I’ve spent the last three days making a DIY mosaic wood tile mirror frame to frame the vanity mirror in the bathroom makeover that I’m working on right now. I considered several DIY options for mirrors, and even considered purchasing a frame for my existing frameless mirror, but that seemed a bit boring for me.
I really wanted to make something custom for this bathroom, and I knew I wanted it to incorporate several shades of yellow. I realized the obvious choice was to make a mosaic tile framed mirror. The problem? There aren’t any mosaic tiles available that include the exact yellow of my vanity. So I decided to make my own…out of wood. Let me show you how I made my DIY mosaic wood tile mirror frame.
Step 1: Prepare and cut the wood tiles
Obviously, I needed to make a lot of “tiles” for my large vanity mirror, but because of the quantity that I needed, the material needed to be very inexpensive. I chose to use wood yardsticks and cut each one into several rectangles to create the mosaic tiles. It took twenty wood yard sticks for me to have enough tiles.
At 68 cents each, this was definitely the cheapest material available. The lattice at Home Depot that was comparable in width and thickness was about three times the price. And even with the added cost of the sanding discs that I had to use, the yardsticks were still way cheaper.
I used 80-grit sandpaper to remove all of the markings on one side of each of the yardsticks, and then followed up with 150-grit sandpaper to smooth the surface.
I learned from my custom vent cover project that you have to sand really well, or the markings will still show through after it’s painted. It takes more than just getting the color off. If you can still see any hint of the markings, they’ll show through. See how you can still see the “33” and the markings to the right of the 33? Those would show through a painted finish.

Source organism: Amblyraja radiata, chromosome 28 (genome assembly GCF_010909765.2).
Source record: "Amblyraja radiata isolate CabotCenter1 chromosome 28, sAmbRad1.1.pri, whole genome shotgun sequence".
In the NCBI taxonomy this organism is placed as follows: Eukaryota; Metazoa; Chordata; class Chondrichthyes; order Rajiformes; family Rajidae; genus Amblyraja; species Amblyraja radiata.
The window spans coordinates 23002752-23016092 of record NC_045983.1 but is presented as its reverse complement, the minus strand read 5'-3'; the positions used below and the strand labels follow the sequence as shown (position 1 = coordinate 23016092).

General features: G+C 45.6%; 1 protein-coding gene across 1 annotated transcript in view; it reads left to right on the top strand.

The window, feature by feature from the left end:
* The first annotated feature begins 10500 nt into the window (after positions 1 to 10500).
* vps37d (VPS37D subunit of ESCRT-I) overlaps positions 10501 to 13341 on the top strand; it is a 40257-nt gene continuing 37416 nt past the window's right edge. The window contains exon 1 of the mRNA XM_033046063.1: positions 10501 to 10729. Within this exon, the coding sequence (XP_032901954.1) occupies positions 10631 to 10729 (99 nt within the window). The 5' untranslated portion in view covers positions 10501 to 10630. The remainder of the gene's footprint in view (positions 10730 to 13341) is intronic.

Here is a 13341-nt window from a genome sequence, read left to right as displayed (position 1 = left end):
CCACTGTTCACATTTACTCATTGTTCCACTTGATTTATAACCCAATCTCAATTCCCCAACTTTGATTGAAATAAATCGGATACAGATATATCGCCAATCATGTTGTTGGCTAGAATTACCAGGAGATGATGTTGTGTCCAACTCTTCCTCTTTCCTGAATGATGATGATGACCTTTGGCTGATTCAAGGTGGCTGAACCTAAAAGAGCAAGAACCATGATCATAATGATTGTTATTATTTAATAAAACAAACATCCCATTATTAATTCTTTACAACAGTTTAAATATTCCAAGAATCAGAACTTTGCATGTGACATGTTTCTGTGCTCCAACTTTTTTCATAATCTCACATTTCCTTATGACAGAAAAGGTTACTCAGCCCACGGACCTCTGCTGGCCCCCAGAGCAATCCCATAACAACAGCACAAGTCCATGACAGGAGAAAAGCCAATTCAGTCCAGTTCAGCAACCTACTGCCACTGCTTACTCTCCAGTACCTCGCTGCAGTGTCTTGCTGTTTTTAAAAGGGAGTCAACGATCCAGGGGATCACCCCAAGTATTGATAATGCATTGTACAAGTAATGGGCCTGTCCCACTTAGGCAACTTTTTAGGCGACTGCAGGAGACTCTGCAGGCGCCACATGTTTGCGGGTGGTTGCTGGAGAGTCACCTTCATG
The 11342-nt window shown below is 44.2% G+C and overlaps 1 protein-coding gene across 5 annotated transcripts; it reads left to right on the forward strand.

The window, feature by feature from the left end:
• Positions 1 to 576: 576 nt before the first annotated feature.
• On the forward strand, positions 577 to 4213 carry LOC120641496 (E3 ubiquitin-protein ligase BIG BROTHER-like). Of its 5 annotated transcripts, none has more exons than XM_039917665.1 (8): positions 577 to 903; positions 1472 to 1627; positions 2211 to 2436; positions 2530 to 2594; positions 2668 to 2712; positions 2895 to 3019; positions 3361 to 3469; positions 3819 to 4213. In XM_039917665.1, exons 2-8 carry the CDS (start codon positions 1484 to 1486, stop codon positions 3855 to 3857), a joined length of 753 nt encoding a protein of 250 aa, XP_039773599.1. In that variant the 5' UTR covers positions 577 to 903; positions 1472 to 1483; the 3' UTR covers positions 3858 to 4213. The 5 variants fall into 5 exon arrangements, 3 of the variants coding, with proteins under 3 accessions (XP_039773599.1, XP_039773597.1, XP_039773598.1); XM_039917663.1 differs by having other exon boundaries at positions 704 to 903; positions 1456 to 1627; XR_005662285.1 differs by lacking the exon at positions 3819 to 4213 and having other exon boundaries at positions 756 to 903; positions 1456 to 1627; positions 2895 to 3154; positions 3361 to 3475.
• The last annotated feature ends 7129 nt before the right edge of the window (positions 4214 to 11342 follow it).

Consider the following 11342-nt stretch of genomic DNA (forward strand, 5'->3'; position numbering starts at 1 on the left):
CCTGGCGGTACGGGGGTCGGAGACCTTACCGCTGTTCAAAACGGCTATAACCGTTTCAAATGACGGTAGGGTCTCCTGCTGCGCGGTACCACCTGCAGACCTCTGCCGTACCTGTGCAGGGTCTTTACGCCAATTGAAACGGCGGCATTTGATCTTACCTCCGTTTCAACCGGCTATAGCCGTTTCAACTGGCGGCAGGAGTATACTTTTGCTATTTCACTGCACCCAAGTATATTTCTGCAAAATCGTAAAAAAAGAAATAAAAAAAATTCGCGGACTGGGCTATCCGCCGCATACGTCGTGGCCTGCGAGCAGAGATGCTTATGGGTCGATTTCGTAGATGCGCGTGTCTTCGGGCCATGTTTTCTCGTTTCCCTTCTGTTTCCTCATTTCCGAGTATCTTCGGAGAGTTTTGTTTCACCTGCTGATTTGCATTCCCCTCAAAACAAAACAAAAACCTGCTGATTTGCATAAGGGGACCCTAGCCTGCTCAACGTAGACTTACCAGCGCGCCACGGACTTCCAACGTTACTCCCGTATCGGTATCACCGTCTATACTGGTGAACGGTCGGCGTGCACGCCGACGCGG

After all of the yardsticks were sanded, I used my miter saw to cut them into “tiles” that were just under one inch wide.
Step 2: Make the material for the basic frame
Then I moved on to preparing the actual frame. Since I don’t have access to actual frame moulding that has the rabbet on the back where the mirror would be inserted, and I don’t own a router that I can use to make a rabbet, I had to get a little creative.
To create the rabbet, I used a thick piece of lattice and glued it to what will be the outside edge of the back of the frame. Once the frame pieces are cut and pieced together as a large rectangle, the mirror will be placed into the inset area.
Then on the front of the 1″ x 4″, I marked where my mitered cut lines will eventually be. I did this so that I would know where to attach the wood tiles, and so I wouldn’t waste any tiles on areas that would be scrap.
Step 3: Adhere the wood tiles to the frame substrate
After the glued lattice was completely dry, I removed the clamps and started attaching my tiles, beginning with the edge.
…and then continuing to the front.
Here’s what the one section looked like when it was completely covered with tiles on the edge and the front.